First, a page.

“Haroon Mirza: The Night Journey,” is a rather dull art installation that nonetheless makes interesting points on storytelling, religion and censorship.
British Pakistani multimedia artist Haroon Mirza brings his “custom-built media system” to the Asian Art Museum. The main exhibit is a darkened, sound-proofed room illuminated by LED lights. An eight-channel synthesizer sits perched in the far corner of the room. Each of its outputs is hooked up to a speaker positioned about the room.
The work reinterprets 18th century religious iconography in a contemporary setting. Mirza pixelated the “night journey of the prophet Muhammad on the heavenly creature Buraq,” an Indian watercolor from the Asian Art Museum’s collection. Mirza converted the pixelated image into a “score”: a sequence of frequencies that are played from the speakers as pure tones. The LED lights are also programmed to those frequencies, changing color in sync with each change in tone. The result is an underwhelming, monotonous light show.
The museum describes “Haroon Mirza: The Night Journey” as “bring(ing) electricity to life.” The reality is significantly less exciting. The auditory elements of Mirza’s work do little to capture the vibrance and analog unpredictability of live electricity. And the visual elements feel like a hurried afterthought. The artist purports to be exploring the boundaries between music and noise. The genre of noise music has explored that very question for several decades, but that rich legacy of experimental electronic music is absent here. The sounds that Mirza creates hardly breach the boundary between music and noise. Nor does Mirza harness the meditative aspects of trance, whose sonic conventions he clearly borrows. Mirza’s sounds instead fall squarely in the realm of mediocre, uninspired contemporary music.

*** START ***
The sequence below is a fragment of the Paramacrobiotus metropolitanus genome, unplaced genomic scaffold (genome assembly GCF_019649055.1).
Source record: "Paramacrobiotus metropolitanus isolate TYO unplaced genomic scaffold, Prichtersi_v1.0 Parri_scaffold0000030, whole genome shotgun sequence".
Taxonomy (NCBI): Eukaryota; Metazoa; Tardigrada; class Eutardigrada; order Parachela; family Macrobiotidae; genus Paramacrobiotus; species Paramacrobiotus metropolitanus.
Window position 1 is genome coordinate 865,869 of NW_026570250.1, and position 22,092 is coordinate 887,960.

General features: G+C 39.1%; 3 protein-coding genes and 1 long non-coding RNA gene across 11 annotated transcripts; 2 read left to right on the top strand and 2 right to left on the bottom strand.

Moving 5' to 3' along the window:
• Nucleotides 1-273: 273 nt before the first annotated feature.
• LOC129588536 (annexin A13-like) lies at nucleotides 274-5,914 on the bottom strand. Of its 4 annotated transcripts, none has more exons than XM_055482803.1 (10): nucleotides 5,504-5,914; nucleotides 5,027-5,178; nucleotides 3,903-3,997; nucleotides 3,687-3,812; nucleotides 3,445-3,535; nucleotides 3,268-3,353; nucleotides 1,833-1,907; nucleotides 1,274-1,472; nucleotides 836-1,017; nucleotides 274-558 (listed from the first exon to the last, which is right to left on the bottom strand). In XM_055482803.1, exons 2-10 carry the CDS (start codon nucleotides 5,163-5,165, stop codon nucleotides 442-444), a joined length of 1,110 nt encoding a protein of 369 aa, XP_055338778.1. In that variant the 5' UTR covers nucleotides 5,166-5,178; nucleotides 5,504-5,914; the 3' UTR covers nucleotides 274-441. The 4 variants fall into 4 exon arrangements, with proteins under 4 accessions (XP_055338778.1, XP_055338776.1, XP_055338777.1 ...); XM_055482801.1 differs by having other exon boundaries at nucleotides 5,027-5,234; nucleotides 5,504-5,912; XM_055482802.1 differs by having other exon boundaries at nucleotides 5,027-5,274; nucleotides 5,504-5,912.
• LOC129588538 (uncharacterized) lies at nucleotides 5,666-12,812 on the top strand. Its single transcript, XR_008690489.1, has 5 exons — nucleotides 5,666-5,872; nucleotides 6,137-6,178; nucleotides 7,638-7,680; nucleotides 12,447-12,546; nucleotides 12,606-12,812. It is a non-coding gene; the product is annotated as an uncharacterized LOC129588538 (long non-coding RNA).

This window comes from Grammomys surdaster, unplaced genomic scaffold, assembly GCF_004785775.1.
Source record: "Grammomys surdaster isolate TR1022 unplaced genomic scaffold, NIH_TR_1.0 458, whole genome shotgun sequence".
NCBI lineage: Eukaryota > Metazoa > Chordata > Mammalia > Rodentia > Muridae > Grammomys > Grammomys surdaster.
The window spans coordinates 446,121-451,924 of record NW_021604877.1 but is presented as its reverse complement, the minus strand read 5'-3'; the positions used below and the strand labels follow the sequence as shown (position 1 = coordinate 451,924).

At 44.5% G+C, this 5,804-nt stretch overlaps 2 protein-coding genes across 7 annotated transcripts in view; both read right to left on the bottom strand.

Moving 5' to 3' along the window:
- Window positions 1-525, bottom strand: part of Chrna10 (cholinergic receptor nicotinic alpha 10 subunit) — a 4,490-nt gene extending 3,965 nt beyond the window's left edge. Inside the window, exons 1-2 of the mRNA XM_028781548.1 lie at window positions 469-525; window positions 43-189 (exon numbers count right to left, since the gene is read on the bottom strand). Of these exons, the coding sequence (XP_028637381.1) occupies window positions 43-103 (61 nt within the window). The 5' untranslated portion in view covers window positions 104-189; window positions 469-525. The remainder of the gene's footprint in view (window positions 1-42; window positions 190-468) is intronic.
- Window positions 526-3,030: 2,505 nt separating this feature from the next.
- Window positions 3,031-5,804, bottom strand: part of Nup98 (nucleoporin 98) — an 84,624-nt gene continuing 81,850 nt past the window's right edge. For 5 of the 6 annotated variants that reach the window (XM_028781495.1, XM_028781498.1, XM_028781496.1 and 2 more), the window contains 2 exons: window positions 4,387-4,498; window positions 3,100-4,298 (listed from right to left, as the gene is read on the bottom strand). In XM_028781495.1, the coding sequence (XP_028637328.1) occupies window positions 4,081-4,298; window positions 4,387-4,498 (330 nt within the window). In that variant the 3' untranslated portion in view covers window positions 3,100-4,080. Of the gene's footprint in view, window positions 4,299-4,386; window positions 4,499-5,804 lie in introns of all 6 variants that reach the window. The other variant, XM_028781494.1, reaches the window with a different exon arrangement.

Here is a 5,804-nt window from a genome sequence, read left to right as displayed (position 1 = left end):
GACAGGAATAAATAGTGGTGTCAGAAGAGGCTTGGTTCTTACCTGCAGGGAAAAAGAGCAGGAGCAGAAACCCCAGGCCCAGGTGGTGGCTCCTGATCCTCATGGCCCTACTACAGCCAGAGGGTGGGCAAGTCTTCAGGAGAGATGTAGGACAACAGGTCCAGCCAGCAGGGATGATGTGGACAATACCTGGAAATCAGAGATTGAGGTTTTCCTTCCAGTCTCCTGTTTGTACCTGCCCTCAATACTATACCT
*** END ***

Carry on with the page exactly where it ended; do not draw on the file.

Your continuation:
Though aesthetically uninteresting, Mirza’s work raises important questions about storytelling and the role of censorship in Islamic religious practices. The titular original watercolor depicts the Prophet Muhammad being carried from Mecca to Jerusalem on a physical and spiritual journey. The prophet’s face is depicted in the original work, a practice that has been allowed and restricted in different eras and sects of Islamic practice. By reinterpreting the original, uncensored work with a layer of abstraction, Mirza’s work contemplates what constitutes censorship. Furthermore, Mirza’s work explores different modes of storytelling. At its surface, both Mirza’s work and the original watercolor tell the story of the prophet’s journey to Jerusalem. Do the narrative, emotional and spiritual aspects of the original story translate in a new, abstract medium? The answer is no, as “Haroon Mirza: The Night Journey” fails to stir up the sense of awe religious iconography often invokes.
Auxiliary works exhibited alongside the main attraction actually do a better job of exploring the themes at which the main work hints. In particular, a miniature rendition of the “score” that Mirza used is exhibited as “Score for The Night Journey.” The pixelated image is printed on handmade wasli paper, a type of paper traditionally used for Indian miniatures. Mirza adorns his work with a copper tape border, another tradition that is also on display in neighboring exhibit “Painting Is My Everything.” “Score for The Night Journey” preserves several crucial elements of the original miniature, including the color scheme and the structure of the original work. The new work is spiritually comforting, like the best religious art typically is, while hinting at the ornateness of traditional Indian miniature. The copper tape border reflects industrial and electronic aesthetics. It’s a slight distortion of the original that feels like a natural translation into a contemporary setting.
Overall, “Haroon Mirza: The Night Journey” fails to live up to the electric expectations that its description promises. Mirza’s work hints at an interesting thesis — what level of abstraction divorces a work from its direct influences? Unfortunately, Mirza’s interpretation is clumsy contemporary art, with little in the way of compelling aesthetic innovation.
Contact Seiji Sakiyama at [email protected].